Astronomers around the world are breathlessly watching a comet - a relic from when our solar system was formed - head toward the sun, where it might break up in a stunning light show.
Comet ISON has been on a journey that may have taken millions of years to get from the edge of the solar system to where it's closing in on our sun. And by studying ISON, scientists hope to gain clues to the ancient formation of the solar system and its planets.
Comet ISON shines in this five-minute exposure taken at NASA's Marshall Space Flight Center earlier this month. Comet ISON is heading toward a close encounter with the sun on Nov. 28. (Image: NASA)
"The reason we study comet ISON to begin with is it's a relic," Carey Lisse, a senior research scientist withJohns Hopkins Applied Physics Laboratory, said during a NASA news conference today. "It's a dinosaur bone of solar system formation. You need comets in order to build the planets. This comet has been in a deep freeze half way to the next star for the last four and a half billion years. It's just been coming in over the last few millions years and possibly even started around the dawn of man."
The comet, which is smaller than normal at about three-quarters of a mile across, is expected to come within a million miles of the sun's surface.
Since ISON is a loosely packed formation of ice and dust, there's an approximately 70% chance it won't survive traveling so close to the sun's blazing hot surface. The comet is expected to get relatively close to the sun on Thursday, which could offer spectacular images for NASA's telescopes and spacecraft to capture.
"It's going from a deep freeze to the furnace of the sun and we're going to watch it bake and boil," said Lisse. "We want to actually see the light coming from that evaporation.... It's like experiments you did in high school, in which you could see blue green for copper or red for iron. We're going to do the same thing for our comet dust."
Jim Green, director of NASA's planetary science division, said ISON is likely on its first orbital trip close to the sun.
"It's a special comet," he added. "It's probably the first time it's come in from a very long distance away - right at the edge of what our sun's gravity can hang on to. It may have taken millions of years to get to this location."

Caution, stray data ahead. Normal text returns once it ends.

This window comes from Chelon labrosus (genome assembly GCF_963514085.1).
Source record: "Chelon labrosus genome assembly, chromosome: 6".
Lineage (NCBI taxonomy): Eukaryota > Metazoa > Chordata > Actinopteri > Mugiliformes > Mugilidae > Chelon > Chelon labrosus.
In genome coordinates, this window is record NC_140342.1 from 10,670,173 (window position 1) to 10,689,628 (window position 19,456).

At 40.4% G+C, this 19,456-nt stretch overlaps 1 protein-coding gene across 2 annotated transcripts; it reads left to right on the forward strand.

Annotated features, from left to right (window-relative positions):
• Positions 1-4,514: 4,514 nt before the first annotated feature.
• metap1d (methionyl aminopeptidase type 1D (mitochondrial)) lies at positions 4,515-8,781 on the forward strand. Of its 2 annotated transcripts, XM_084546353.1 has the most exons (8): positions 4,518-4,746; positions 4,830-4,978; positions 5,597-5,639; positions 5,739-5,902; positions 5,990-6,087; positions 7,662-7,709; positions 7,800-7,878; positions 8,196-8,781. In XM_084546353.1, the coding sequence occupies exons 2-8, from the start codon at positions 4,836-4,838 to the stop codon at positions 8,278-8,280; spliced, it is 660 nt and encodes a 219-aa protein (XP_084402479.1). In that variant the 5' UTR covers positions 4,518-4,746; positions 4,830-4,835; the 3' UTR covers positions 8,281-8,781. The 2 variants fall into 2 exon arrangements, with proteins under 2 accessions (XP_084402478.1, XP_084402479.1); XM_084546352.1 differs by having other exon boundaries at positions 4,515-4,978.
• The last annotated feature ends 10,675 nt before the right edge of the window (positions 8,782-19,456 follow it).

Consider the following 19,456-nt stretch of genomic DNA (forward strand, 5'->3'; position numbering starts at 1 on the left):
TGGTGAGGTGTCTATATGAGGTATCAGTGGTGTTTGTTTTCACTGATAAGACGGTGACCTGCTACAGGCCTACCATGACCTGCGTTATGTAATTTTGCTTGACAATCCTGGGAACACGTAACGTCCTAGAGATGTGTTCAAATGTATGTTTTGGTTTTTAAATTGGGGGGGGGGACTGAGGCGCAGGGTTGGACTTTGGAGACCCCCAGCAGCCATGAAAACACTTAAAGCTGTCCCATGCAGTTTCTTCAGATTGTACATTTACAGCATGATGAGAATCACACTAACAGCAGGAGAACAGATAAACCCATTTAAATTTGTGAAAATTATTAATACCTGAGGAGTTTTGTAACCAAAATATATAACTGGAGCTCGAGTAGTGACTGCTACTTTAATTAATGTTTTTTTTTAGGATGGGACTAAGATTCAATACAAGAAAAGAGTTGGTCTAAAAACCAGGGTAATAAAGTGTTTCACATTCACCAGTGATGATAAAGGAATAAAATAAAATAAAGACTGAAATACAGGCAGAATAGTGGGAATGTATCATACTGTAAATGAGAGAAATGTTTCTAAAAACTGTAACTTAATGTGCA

Green noted that ISON has quickly become the most observed comet in history.
Along with the Hubble Space Telescope, five others also have been used to track and study the comet. Even the Mars Reconnaissance Orbiter has turned its imagers on ISON as it flew past.
Karl Battams, an astrophysicist with the Naval Research Laboratory, noted that this is a critical time for ISON.
"When it's closest to the sun, it's experiencing the most intense solar radiation and gravitational forces," he explained. "There are a lot of things that could happen to this comet. Will it fall apart? Will it not fall apart? Will it fade away? We need to see what it does and when it does it and why it behaved the way it did."
NASA's scientists said some believe that the comet already is breaking apart, casting out large chunks of itself. But Lisse thinks that while some pieces may have been cast off, the comet is still holding together.
If it does break up, pieces will be scattered toward the sun where they'll flare and burn up.
"If it's just burping and bubbling and stays a coherent body, it will be heated and stressed by solar gravity," said Lisse. "Some think it could survive and be fine and come back out again."
Sharon Gaudin covers the Internet and Web 2.0, emerging technologies, and desktop and laptop chips for Computerworld. Follow Sharon on Twitter at @sgaudin, on Google+ or subscribe to Sharon's RSS feed. Her email address is firstname.lastname@example.org.
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